Old Bestseller: Amos Judd, by J. A. Mitchell
a review by Rich Horton
J. A. Mitchell (1845-1918) was a fairly major figure in American publishing, as the founder of Life magazine (which was more news than picture oriented in its early days). He was also an architect of some note. And in his spare time he wrote six novels and a number of short stories, many of them of interest to readers of fantastika. Most famous to those interested in SF history is The Last American (1889), a satirical look at a Persian expedition to a ruined America a millennium in the future. One other SF novel is Drowsy (1917). Worthwhile details can be found in the Science Fiction Encyclopedia entry on Mitchell.
Amos Judd opens with a train reaching the Bingham Cross Roads station, in Connecticut. Three passengers alight, two adults and one boy of about 6 or 7, all foreigners. They proceed to take a carriage to the village of Daleford, looking for Mr. Josiah Judd. On the way there the boy insists they stop at a house on the way -- Josiah Judd will be there, he avers. And indeed that turns out to be true.
The boy is a young Rajah from a Northern Indian state that has just undergone a revolution. Josiah's brother Morton is a successful merchant in India, and he has sent the young boy to his brother to raise, away from the turmoil in his home. Josiah Judd is a successful farmer, childless, and he and his wife take the boy, saving the large fortune in jewels and other things that he has with him for his majority.
Twenty years later, Josiah is dead, and the boy, now called Amos, has inherited his farm. Amos has made quite a success of it, partly through his love of animals, and partly by using the capital derived from his Indian inheritance. Amos also attended college and made a number of friends -- and some enemies, one of whom he killed (partly by accident) when insults were traded. In New York, Amos is at a party and makes the acquaintance of the beautiful Molly Cabot. Amos' initial reaction is strange, and Molly is at first taken aback by the story she hears of his killing his classmate. (To everybody's credit, Amos' Indian background is never seen as an impediment to his eventual courtship of Molly.)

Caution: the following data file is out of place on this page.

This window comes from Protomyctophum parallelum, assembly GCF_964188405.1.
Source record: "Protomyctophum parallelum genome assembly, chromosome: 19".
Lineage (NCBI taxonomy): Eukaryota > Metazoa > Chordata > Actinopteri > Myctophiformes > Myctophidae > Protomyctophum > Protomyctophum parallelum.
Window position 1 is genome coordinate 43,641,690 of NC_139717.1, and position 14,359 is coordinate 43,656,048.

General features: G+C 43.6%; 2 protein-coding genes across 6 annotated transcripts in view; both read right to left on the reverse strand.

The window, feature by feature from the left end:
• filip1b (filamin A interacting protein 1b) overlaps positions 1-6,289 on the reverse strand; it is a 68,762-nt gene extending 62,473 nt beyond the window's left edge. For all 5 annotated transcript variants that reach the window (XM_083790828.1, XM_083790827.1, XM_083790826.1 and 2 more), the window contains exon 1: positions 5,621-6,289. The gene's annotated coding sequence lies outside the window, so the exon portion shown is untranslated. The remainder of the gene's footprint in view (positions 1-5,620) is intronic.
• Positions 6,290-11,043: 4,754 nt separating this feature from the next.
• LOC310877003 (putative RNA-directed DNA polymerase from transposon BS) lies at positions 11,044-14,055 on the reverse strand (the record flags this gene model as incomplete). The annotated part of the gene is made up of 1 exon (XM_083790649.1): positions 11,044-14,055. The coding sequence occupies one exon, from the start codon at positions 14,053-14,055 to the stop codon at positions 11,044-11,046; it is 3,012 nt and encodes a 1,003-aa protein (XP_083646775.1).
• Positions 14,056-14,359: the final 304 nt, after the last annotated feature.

By happenstance, Molly and her father decide to summer in Daleford, unaware that that is Amos' home. But once there, things take their natural course, and the two young people become closer and closer. Amos also makes friends with Mr. Cabot. And he reveals his one unusual talent: he can, if he chooses, see future events. (This is how he knew Josiah Judd would be at another house when they came to Daleford.) However, he cannot change the future -- anything he sees must happen. Even if he tries to change the future, it will still come to be. Mr. Cabot cannot believe this, but he puts it to the test by asking Amos what he (Mr. Cabot) will be doing the next day, and when he tries to do something different he finds he has lost all volition.
There is some discussion of a philosophical nature on the implications of this talent of Amos', which is, in his Indian family, ascribed to a gift of Krishna after an ancestory helped one of Krishna's Earthly incarnations. (This bit didn't make much sense, as one ancestor used his ability to help him extend his territory by winning important battles -- which seems to contradict the notion that the future, once seen, cannot be changed.) At any rate, Molly and Amos' love affair proceeds apace, though Amos at times seems distracted and distraught -- and we quickly guess the reason -- he must have foreseen his own death.
And so of course it turns out -- Molly and Amos marry, and they have a fine honeymoon. Amos and Mr. Cabot have tried again to cheat fate -- and it seems it has worked, for they have hidden Amos away on the supposed day of his death, and he has survived. But, in the melodramatic conclusion, Molly is attacked, and Amos comes to her rescue, and kills the attackers, but is shot in his turn ... with a calendar present showing the wrong date!
Really, I've made this sound sillier than it is. It's actually a well-executed novel, and the inevitable conclusion is well set up, and faced with honesty. It's quite affecting. This is not a great novel (short novel -- it's about 35,000 words), but it's not bad.
It was made into a movie in 1922, The Young Rajah, starring Rudolf Valentino. The movie bollixed things quite a bit, especially at the end, where, predictably for Hollywood I guess, Amos actually manages to cheat his fate, and survives the attack on his life, and indeed returns to his Indian kingdom, Molly by his side, to regain his crown.